Broad Coalition Working to Protect UNC Center for Civil Rights’ Legacy


This week, the Defenders of Civil Rights called on the UNC Law School administration and faculty to make the Center for Civil Rights a clinical project of the law school, to ensure that the community lawyering performed with and for low-wealth communities of color will continue. 

On Friday, the UNC Board of Governors imposed a policy banning the UNC Center for Civil Rights from engaging in advocacy for clients.

The ban on the Center’s work prohibits the Center from representing clients in any capacity. The policy forbids the Center from “act[ing] as legal counsel,” meaning it won’t be allowed to give any legal advice to anyone. The policy also bans the Center from referring clients to other lawyers or helping them find legal assistance in any way. This policy effectively ends the work of the Center for Civil Rights and the legacy of Julius Chambers at UNC School of Law.

Defenders of Civil Rights and the undersigned UNC student organizations and community partners condemn this vote. There can be no meaningful civil rights work for communities and no legitimate civil rights training for students at UNC Law under this policy. The ban will prevent UNC School of Law from fulfilling its mission of public service to all North Carolinians by depriving low-wealth communities across the state of access to justice. It also limits the educational experience of students at the law school, many of whom came to UNC Law specifically to do the kind of civil rights, social justice and public interest work that the Center exemplifies.

The Board of Governors policy specifically exempts legal clinics from its coverage. Any civil rights program at UNC School of Law must include practical legal experience and direct representation of underserved communities. We call on UNC Law School administration and faculty to make the Center for Civil Rights a clinical project of the law school, to ensure the continued legacy of Julius Chambers and the essential work of the Center he created.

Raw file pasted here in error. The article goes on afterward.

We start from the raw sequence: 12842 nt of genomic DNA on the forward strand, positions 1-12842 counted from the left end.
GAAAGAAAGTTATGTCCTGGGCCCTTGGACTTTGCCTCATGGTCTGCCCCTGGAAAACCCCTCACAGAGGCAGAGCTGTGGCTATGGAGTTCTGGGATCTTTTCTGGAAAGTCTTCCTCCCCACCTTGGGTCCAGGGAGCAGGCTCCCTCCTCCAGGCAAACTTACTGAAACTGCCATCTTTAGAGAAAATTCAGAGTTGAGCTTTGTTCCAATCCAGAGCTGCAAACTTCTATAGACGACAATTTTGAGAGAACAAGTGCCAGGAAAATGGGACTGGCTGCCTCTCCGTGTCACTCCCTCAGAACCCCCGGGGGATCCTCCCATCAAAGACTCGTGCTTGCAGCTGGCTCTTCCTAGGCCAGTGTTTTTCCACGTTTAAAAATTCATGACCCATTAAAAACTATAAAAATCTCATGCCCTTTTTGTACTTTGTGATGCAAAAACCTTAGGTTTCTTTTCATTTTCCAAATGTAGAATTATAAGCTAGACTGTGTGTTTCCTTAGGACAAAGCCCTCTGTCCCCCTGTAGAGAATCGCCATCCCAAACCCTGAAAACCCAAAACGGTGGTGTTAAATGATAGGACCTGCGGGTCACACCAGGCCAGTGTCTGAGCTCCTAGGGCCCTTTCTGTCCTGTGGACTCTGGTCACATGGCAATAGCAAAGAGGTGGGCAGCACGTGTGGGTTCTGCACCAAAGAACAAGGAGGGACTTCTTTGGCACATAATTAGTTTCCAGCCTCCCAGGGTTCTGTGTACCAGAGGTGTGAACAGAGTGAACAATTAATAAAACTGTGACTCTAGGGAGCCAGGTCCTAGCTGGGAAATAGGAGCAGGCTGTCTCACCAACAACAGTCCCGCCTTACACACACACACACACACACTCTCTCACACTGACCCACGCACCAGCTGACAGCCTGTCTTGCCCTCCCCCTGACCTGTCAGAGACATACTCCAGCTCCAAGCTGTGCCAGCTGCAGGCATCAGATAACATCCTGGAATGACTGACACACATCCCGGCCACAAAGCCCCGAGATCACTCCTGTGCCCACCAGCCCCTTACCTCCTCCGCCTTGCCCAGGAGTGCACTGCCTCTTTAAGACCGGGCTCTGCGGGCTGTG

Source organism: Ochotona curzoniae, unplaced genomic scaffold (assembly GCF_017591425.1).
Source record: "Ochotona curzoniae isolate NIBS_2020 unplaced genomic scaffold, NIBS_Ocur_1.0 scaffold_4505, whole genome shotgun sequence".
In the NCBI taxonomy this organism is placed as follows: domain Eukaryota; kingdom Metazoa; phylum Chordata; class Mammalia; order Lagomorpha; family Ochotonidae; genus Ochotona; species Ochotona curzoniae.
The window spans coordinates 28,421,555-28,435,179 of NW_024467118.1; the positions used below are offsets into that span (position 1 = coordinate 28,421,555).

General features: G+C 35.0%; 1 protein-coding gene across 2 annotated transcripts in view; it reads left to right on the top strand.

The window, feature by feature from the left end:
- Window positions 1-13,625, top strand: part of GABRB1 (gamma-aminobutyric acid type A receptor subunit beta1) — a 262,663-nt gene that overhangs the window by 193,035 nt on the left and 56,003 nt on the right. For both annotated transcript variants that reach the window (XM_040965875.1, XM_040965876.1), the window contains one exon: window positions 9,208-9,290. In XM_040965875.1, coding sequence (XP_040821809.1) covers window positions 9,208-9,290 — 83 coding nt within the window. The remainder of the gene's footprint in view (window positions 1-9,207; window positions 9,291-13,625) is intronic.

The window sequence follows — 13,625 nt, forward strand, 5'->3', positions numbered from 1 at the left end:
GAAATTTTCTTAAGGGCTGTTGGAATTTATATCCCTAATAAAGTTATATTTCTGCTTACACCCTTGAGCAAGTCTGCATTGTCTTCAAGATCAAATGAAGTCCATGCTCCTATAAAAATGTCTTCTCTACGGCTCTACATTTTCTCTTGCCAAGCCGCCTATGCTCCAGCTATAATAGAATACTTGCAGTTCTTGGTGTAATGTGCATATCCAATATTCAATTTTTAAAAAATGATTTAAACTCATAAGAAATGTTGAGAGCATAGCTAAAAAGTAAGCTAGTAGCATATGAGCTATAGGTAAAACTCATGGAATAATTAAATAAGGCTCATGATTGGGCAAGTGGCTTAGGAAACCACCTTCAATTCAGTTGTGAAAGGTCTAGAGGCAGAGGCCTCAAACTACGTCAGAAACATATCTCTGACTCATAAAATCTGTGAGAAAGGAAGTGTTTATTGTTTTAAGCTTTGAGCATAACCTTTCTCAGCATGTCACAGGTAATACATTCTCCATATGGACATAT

Defenders of Civil Rights

UNC School of Law Student Bar Association

Elizabeth Adkins, UNC-Chapel Hill Student Body President

UNC-Chapel Hill Student Government Undergraduate Executive Branch

American Civil Liberties Union, Carolina Law Chapter

American Constitution Society, Carolina Law Chapter

Asian American Law Students Association

Black Congress

Black Student Movement

Black Law Students Association

Campus Y

Carolina Black Caucus

Carolina Feminist Coalition

Carolina Public Interest Law Organization

Center for Holocaust, Genocide & Human Rights Studies, UNC-Charlotte

Chapel Hill-Carrboro Branch of the NAACP

Christian Legal Society

Conference on Race, Class, Gender and Ethnicity

Death Penalty Project

Education Law and Policy Society

Entrepreneurial Law Association

Environmental Law Project

Faculty Forward Network

Hispanic Latino Law Students Association

Immigration Law Association

Invested Students of UNC Law

Jewish Law Association

Lambda Law Students Association

Law Students Against Sexual and Domestic Violence

Law Students for Reproductive Justice

Media Law Society

Native American Law Students Association

National Lawyers Guild, Carolina Law Chapter

N.C. Conference of American Association of University Professors

Progressive Faculty Network, UNC-Chapel Hill

Rachel Carson Council

Sexuality and Gender Alliance

UNC Innocence Project

UNC Siren

UNC Young Democrats Executive Board


Photo credit: Mark Dorosin

Guest blogger Sherryl Kleinman is a professor of Sociology and an AAUP member at UNC-Chapel Hill.

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